Experts say helping mothers to provide breast milk in weeks after giving birth could improve long-term outcomes for children born pre-term.
Washington DC: Breast milk sure has a lot of health benefits for babies. According to a new research, babies born before their due date show better brain development when fed breast milk rather than formula milk.
Premature birth has been linked to an increased possibility of problems with learning and thinking skills in later life, which are thought to be linked to alterations in brain development. Experts say that helping mothers to provide breast milk in the weeks after giving birth could improve long-term outcomes for children born pre-term.
Studies have shown that pre-term birth is associated with changes in the part of the brain's structure that helps brain cells to communicate with one another, known as white matter.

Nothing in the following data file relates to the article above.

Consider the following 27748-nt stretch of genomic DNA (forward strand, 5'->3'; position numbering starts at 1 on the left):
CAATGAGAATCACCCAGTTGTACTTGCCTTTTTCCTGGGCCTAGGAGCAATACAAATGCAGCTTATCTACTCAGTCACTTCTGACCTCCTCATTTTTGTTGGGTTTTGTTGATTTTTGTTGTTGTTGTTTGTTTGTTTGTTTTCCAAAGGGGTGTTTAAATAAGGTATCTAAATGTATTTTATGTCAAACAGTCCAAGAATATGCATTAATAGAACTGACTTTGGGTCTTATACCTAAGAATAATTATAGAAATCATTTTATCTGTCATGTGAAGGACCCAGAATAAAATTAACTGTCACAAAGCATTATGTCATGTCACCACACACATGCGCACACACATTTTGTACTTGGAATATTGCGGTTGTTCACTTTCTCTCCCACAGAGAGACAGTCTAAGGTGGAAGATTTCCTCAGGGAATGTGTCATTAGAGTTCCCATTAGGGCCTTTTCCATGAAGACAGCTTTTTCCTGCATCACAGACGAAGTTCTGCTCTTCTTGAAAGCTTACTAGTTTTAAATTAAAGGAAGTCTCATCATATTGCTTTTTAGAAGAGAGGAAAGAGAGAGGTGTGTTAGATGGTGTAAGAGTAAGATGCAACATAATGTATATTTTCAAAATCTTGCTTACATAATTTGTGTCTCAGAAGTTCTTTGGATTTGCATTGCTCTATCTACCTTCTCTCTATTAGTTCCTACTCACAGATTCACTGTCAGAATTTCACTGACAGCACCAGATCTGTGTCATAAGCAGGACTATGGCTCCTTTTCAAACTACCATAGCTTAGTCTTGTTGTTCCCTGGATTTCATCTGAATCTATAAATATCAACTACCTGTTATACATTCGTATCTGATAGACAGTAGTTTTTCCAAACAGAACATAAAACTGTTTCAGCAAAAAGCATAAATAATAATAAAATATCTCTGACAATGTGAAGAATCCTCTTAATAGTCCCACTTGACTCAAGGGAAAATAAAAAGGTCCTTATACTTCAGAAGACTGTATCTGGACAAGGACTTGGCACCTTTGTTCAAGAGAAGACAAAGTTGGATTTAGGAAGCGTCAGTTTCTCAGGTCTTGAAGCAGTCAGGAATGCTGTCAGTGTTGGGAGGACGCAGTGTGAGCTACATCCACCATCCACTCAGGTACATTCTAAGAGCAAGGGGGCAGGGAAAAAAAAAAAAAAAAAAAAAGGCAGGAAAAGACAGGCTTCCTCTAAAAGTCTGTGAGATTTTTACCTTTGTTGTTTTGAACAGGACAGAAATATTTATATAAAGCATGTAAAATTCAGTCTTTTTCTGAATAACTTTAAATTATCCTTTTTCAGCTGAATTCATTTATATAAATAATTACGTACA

Researchers at the University of Edinburgh studied MRI brain scans from 47 babies from a study group known as the Theirworld Edinburgh Birth Cohort.
The babies had been born before 33 weeks gestation and scans took place when they reached a term-equivalent age, an average of 40 weeks from conception. The team also collected information about how the infants had been fed while in intensive care - either formula milk or breast milk from either the mother or a donor.
Babies who exclusively received breast milk for at least three-quarters of the days they spent in the hospital showed improved brain connectivity compared with others. The effects were greatest in babies who were fed breast milk for a greater proportion of their time spent in intensive care.
"Our findings suggest that brain development in the weeks after preterm birth is improved in babies who receive greater amounts of breast milk," said study author James Boardman.
"Mothers of pre-term babies should be supported to provide breast milk while their baby is in neonatal care - if they are able to and if their baby is well enough to receive milk because this may give their children the best chance of healthy brain development," added Boardman.
The study appeared in the Journal of NeuroImage.